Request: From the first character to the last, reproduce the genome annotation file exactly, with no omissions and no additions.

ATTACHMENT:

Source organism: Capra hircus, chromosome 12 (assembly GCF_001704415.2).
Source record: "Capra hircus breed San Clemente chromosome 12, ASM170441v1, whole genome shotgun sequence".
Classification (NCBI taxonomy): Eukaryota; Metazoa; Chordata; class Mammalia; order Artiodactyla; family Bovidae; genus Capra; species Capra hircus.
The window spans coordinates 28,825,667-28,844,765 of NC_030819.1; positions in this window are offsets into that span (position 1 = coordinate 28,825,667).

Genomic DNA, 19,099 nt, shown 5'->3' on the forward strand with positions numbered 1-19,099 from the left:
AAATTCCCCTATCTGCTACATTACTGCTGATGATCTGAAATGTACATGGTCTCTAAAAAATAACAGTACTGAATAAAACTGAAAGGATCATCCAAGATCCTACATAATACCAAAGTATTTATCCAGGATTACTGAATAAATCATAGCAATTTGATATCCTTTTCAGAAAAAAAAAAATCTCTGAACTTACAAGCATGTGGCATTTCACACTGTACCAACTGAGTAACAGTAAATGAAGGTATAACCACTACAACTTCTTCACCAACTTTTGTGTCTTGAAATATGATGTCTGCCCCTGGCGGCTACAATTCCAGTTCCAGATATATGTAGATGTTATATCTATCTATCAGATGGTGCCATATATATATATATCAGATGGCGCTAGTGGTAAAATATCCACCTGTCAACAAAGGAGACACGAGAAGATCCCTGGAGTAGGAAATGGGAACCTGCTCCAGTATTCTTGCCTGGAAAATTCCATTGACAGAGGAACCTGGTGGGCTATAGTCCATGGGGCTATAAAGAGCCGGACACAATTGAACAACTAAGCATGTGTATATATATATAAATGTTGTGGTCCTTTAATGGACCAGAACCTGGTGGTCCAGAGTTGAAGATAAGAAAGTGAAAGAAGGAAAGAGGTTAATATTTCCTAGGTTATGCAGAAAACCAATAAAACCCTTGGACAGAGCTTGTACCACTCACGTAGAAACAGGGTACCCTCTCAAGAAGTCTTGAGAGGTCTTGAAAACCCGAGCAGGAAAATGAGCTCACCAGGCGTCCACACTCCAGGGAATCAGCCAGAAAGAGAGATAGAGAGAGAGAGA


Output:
Source organism: Capra hircus, chromosome 12 (assembly GCF_001704415.2).
Source record: "Capra hircus breed San Clemente chromosome 12, ASM170441v1, whole genome shotgun sequence".
Classification (NCBI taxonomy): Eukaryota; Metazoa; Chordata; class Mammalia; order Artiodactyla; family Bovidae; genus Capra; species Capra hircus.
The window spans coordinates 28,825,667-28,844,765 of NC_030819.1; positions in this window are offsets into that span (position 1 = coordinate 28,825,667).

Genomic DNA, 19,099 nt, shown 5'->3' on the forward strand with positions numbered 1-19,099 from the left:
AAATTCCCCTATCTGCTACATTACTGCTGATGATCTGAAATGTACATGGTCTCTAAAAAATAACAGTACTGAATAAAACTGAAAGGATCATCCAAGATCCTACATAATACCAAAGTATTTATCCAGGATTACTGAATAAATCATAGCAATTTGATATCCTTTTCAGAAAAAAAAAAATCTCTGAACTTACAAGCATGTGGCATTTCACACTGTACCAACTGAGTAACAGTAAATGAAGGTATAACCACTACAACTTCTTCACCAACTTTTGTGTCTTGAAATATGATGTCTGCCCCTGGCGGCTACAATTCCAGTTCCAGATATATGTAGATGTTATATCTATCTATCAGATGGTGCCATATATATATATATCAGATGGCGCTAGTGGTAAAATATCCACCTGTCAACAAAGGAGACACGAGAAGATCCCTGGAGTAGGAAATGGGAACCTGCTCCAGTATTCTTGCCTGGAAAATTCCATTGACAGAGGAACCTGGTGGGCTATAGTCCATGGGGCTATAAAGAGCCGGACACAATTGAACAACTAAGCATGTGTATATATATATAAATGTTGTGGTCCTTTAATGGACCAGAACCTGGTGGTCCAGAGTTGAAGATAAGAAAGTGAAAGAAGGAAAGAGGTTAATATTTCCTAGGTTATGCAGAAAACCAATAAAACCCTTGGACAGAGCTTGTACCACTCACGTAGAAACAGGGTACCCTCTCAAGAAGTCTTGAGAGGTCTTGAAAACCCGAGCAGGAAAATGAGCTCACCAGGCGTCCACACTCCAGGGAATCAGCCAGAAAGAGAGATAGAGAGAGAGAGA